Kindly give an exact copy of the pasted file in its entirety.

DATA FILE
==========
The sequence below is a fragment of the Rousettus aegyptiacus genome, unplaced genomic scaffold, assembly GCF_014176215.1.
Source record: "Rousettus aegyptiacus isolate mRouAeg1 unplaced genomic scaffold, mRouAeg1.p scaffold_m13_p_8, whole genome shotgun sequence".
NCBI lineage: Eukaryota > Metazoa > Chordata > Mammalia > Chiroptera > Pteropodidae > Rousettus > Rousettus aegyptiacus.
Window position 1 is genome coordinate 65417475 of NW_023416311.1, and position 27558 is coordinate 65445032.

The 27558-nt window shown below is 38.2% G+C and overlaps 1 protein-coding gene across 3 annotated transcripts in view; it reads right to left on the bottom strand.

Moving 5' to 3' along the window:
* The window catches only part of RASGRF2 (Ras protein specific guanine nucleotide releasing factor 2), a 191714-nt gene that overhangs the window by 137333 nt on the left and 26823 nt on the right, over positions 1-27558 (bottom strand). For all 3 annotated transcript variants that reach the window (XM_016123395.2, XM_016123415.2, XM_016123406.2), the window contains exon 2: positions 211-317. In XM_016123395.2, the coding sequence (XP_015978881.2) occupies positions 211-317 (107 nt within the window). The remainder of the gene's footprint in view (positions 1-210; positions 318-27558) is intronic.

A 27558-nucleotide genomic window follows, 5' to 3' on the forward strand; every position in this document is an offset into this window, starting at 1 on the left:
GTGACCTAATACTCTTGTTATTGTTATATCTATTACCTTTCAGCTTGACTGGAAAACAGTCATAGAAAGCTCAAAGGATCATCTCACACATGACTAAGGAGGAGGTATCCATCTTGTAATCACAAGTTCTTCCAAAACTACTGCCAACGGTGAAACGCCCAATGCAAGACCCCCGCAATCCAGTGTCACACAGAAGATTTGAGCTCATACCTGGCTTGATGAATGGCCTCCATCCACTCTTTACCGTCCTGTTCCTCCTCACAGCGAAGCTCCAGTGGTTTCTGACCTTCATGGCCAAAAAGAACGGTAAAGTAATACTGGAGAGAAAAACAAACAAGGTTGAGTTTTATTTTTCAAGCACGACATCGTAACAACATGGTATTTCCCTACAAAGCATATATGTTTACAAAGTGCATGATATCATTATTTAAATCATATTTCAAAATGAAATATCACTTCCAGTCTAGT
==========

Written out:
The sequence below is a fragment of the Rousettus aegyptiacus genome, unplaced genomic scaffold, assembly GCF_014176215.1.
Source record: "Rousettus aegyptiacus isolate mRouAeg1 unplaced genomic scaffold, mRouAeg1.p scaffold_m13_p_8, whole genome shotgun sequence".
NCBI lineage: Eukaryota > Metazoa > Chordata > Mammalia > Chiroptera > Pteropodidae > Rousettus > Rousettus aegyptiacus.
Window position 1 is genome coordinate 65417475 of NW_023416311.1, and position 27558 is coordinate 65445032.

The 27558-nt window shown below is 38.2% G+C and overlaps 1 protein-coding gene across 3 annotated transcripts in view; it reads right to left on the bottom strand.

Moving 5' to 3' along the window:
* The window catches only part of RASGRF2 (Ras protein specific guanine nucleotide releasing factor 2), a 191714-nt gene that overhangs the window by 137333 nt on the left and 26823 nt on the right, over positions 1-27558 (bottom strand). For all 3 annotated transcript variants that reach the window (XM_016123395.2, XM_016123415.2, XM_016123406.2), the window contains exon 2: positions 211-317. In XM_016123395.2, the coding sequence (XP_015978881.2) occupies positions 211-317 (107 nt within the window). The remainder of the gene's footprint in view (positions 1-210; positions 318-27558) is intronic.

A 27558-nucleotide genomic window follows, 5' to 3' on the forward strand; every position in this document is an offset into this window, starting at 1 on the left:
GTGACCTAATACTCTTGTTATTGTTATATCTATTACCTTTCAGCTTGACTGGAAAACAGTCATAGAAAGCTCAAAGGATCATCTCACACATGACTAAGGAGGAGGTATCCATCTTGTAATCACAAGTTCTTCCAAAACTACTGCCAACGGTGAAACGCCCAATGCAAGACCCCCGCAATCCAGTGTCACACAGAAGATTTGAGCTCATACCTGGCTTGATGAATGGCCTCCATCCACTCTTTACCGTCCTGTTCCTCCTCACAGCGAAGCTCCAGTGGTTTCTGACCTTCATGGCCAAAAAGAACGGTAAAGTAATACTGGAGAGAAAAACAAACAAGGTTGAGTTTTATTTTTCAAGCACGACATCGTAACAACATGGTATTTCCCTACAAAGCATATATGTTTACAAAGTGCATGATATCATTATTTAAATCATATTTCAAAATGAAATATCACTTCCAGTCTAGT